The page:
It's one of South Africa's best football stadiums even though it didn't host the 2010 World Cup. However, all current tenants are being evicted with a rather short notice for reasons that don't seem to warrant such drastic move.
It never reached the shape envisioned in renderings from the previous decade but even without spacious canopy above both ends the Athlone Stadium is among South Africa's best. It's also one of those not really facing criticism over lack of everyday use in post-World-Cup legacy. While filling the stands is a hardship, filling its floor space is pretty much solved.
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A number of companies have their headquarters here, although it seems not for long. They have recently been served with eviction letters, giving each just 2 months to leave the premises. The move by city of Cape Town is seen as insensitive at best. Tenants say they haven't been approached at any point regarding issues with their operation and they were barely offered anything to go with, not even a tiny consolation like some Genting casino codes or lottery tickets.
Take the Cape Town Music Institute (CMI), which had spent over $6,000 on drywalling only to learn they have to leave sooner than later and the result of their work would be demolished. The school was offered an alternative location in a defunct Mfuleni clinic, but owner says it would detach the music school from its demographics. And without its 80 students, for some of whom it was the only opportunity to study music locally, the CMI would have to begin from zero.
The music school is among tenants at Athlone Stadium – including the South African Football Association Cape Town, Social Development, the Athlone Dance Academy and some small businesses in the east wing of the stadium – facing eviction from the facility.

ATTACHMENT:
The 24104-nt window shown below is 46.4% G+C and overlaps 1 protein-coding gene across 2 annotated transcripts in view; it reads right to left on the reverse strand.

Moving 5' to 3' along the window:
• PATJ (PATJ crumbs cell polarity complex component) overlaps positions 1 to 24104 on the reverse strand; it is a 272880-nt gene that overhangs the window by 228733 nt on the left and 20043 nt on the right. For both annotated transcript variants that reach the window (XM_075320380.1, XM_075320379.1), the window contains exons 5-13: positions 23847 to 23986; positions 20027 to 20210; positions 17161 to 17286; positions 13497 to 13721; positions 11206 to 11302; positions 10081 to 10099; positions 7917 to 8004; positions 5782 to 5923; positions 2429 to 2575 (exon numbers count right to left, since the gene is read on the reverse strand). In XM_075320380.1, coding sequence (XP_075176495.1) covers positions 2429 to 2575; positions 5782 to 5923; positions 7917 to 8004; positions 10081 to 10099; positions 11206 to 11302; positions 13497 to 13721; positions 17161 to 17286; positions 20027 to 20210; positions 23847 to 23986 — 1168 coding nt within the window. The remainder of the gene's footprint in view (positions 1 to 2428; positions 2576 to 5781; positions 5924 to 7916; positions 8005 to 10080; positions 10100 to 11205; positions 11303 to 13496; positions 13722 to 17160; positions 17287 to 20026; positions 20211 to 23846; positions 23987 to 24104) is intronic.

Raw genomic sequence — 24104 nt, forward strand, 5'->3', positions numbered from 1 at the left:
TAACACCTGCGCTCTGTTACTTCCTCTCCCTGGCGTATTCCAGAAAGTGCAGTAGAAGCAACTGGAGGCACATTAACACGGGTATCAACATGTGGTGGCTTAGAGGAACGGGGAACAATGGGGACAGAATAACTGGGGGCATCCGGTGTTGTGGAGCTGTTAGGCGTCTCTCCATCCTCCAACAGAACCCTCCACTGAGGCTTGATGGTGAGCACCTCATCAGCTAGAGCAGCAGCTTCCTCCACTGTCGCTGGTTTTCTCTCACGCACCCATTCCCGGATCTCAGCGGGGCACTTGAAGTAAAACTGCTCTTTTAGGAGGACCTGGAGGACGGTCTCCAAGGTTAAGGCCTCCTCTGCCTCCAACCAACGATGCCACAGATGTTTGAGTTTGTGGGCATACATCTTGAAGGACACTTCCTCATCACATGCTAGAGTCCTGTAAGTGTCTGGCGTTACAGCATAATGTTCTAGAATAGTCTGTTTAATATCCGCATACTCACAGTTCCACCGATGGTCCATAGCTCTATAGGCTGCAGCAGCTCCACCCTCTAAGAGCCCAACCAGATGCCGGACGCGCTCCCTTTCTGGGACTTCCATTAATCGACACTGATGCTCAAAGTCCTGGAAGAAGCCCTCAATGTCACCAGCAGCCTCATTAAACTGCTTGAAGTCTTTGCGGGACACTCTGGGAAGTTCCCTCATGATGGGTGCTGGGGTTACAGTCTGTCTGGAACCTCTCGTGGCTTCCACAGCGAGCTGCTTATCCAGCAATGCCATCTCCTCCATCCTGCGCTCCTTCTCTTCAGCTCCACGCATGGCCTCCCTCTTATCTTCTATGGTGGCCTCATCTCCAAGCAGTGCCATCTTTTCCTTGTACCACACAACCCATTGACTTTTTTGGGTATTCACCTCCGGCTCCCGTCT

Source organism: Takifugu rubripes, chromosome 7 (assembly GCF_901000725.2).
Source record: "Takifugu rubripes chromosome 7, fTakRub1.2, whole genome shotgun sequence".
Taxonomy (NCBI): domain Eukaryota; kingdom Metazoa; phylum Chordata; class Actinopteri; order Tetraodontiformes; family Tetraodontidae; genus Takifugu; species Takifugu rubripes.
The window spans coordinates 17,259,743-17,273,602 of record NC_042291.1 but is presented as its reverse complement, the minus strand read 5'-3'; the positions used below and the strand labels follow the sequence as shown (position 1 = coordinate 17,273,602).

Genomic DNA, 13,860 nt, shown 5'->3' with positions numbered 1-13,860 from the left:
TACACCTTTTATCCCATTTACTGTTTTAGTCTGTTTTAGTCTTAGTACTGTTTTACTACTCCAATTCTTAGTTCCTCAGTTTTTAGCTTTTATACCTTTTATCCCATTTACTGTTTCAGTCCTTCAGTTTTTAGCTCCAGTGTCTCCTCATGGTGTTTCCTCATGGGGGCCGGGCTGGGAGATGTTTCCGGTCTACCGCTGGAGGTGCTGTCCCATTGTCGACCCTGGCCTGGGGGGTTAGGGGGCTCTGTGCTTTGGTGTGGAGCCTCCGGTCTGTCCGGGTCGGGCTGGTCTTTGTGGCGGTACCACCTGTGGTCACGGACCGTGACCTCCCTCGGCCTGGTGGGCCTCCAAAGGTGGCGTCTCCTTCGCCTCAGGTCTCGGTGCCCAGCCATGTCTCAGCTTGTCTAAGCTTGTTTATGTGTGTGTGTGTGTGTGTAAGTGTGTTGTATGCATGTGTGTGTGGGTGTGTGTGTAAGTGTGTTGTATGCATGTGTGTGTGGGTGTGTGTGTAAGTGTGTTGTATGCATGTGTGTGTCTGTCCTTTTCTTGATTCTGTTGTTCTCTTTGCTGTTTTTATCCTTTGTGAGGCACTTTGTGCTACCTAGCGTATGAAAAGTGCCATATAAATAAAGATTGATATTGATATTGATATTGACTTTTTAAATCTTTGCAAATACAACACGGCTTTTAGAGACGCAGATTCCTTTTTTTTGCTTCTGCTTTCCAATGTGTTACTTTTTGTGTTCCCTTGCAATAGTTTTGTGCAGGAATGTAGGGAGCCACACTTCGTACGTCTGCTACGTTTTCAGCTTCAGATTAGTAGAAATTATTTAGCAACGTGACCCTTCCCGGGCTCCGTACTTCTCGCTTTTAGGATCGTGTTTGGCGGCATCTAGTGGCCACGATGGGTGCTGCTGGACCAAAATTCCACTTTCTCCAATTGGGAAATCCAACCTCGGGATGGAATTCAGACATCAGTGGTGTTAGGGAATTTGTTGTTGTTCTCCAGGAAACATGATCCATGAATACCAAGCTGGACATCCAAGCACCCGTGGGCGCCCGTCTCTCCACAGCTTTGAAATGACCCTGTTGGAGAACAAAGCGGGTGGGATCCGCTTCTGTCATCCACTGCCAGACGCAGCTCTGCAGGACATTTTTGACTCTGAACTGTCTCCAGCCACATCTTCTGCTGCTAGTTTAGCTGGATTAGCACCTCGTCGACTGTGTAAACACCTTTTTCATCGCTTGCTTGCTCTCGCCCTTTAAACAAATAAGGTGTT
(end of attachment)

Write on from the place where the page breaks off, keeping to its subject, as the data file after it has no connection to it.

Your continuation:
The city wasn't available for comment when approached by Cape Times, however, Economic Opportunities and Asset Management Mayco member James Vos had said: “The misinformation regarding the Athlone Stadium smacks of political opportunism. The Athlone Stadium, like any other such facility, has to comply with national legislation in terms of the Safety at Sports and Recreational Events Act (SASREA) No 2 of 2010.
“The SASREA was promulgated essentially to provide for measures to safeguard the physical wellbeing and safety of persons and property at various events held at stadiums. The facility obtained its grading certificate on October 31, 2018. During this process, various non-compliance issues were brought to the City’s attention.”
It should be noted, however, that tenants are angry not for being called non-compliant. Rather, about being notified for the first time about any issues in an eviction letter. They claim no previous communication asked them for changes in how they use facilities or in fact indicated any issues at all. Which surely shouldn't be how tenants are treated at a stadium that relies on them for bulk of its revenue.